People are at the core of knowledge-sharing—the key to high functioning organizations. In John Seely Brown’s words, “We participate, therefore we are.” New and emerging technology can only enhance learning, sharing, and decision making to create successful organizations. Join our inspiring and knowledgeable speaker as he shares his view of the future of people and tech working together to share knowledge and create winning organizations.
Speaker: John Seely Brown, Director, Palo Alto Research Center
[These are my notes from the KMWorld 2017 Conference. I’m publishing them as soon as possible after the end of a session, so they may contain the occasional typographical or grammatical error. Please excuse those. To the extent I’ve made any editorial comments, I’ve shown those in brackets.]
- We live in an Exponential World. We are experiencing an exponential curve along which roughly every 18 months we have something new we have to think about. And that new thing forces us to change our view of our current best practices.
- Whitewater Rafting. Whitewater rafting is a good metaphor for this age. In this period of rapid shifts (every 18 months), we are constantly creating tacit knowledge but do not have enough time to distill that knowledge and make it explicit. This means that we have to acquire new skills rapidly. However, the half-life of our skills is about five years. So we can never rest.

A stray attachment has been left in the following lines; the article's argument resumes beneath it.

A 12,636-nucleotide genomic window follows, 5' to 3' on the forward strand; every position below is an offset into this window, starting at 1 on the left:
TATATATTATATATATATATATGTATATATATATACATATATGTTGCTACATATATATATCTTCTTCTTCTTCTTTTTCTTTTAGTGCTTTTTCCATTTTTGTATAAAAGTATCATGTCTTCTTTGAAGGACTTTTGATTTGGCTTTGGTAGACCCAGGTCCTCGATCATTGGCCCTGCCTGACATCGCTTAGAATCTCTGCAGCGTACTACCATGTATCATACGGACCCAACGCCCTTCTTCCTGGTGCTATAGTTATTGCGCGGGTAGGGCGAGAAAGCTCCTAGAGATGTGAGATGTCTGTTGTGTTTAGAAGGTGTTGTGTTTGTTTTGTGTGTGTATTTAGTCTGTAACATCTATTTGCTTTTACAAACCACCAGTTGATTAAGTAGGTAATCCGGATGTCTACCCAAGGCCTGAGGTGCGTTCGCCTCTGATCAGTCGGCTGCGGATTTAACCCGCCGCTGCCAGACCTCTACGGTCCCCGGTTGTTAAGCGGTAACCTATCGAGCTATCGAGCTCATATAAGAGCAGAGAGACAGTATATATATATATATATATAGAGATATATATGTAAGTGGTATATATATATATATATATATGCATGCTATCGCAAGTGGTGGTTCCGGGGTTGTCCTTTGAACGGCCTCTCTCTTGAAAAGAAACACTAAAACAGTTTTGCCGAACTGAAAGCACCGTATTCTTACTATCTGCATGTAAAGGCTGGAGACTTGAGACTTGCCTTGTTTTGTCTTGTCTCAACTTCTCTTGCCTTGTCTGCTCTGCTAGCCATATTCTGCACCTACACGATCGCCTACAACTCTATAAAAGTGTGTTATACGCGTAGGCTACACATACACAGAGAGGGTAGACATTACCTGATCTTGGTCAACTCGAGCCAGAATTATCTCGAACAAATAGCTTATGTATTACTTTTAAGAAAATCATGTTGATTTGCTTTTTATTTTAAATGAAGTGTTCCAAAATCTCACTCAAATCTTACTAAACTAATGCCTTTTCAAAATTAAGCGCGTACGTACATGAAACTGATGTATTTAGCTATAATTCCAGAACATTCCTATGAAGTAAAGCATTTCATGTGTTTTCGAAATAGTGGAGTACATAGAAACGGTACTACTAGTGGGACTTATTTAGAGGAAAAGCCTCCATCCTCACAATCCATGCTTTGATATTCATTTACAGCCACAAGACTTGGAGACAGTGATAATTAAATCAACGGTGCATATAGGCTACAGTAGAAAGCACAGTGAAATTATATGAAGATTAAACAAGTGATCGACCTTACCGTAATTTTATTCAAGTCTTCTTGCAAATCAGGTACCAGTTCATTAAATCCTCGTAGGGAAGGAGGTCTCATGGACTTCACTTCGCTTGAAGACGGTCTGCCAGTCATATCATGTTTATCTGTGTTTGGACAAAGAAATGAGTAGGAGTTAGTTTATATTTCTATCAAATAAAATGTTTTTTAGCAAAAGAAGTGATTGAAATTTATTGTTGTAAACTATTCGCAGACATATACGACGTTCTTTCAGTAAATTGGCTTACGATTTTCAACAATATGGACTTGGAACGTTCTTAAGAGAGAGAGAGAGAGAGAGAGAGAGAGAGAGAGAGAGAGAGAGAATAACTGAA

- Scalable Learning. In this age of exponential change, we don’t merely need scalable learning. We need scalable UNLEARNING. This is the ability to forget our old tacit knowledge (and the associated beliefs) in order to replace it with newer, more correct knowledge and skills. The challenge is that we are caught in our own Competency Trap: sticking with what we know/do best — even in the face of obvious and unavoidable change.
- Unlearning is hard. Unlearning depends on being able to find and expunge our own tacit knowledge and beliefs. The challenge is that sometimes we are completely unaware of those beliefs — we don’t realize we have them.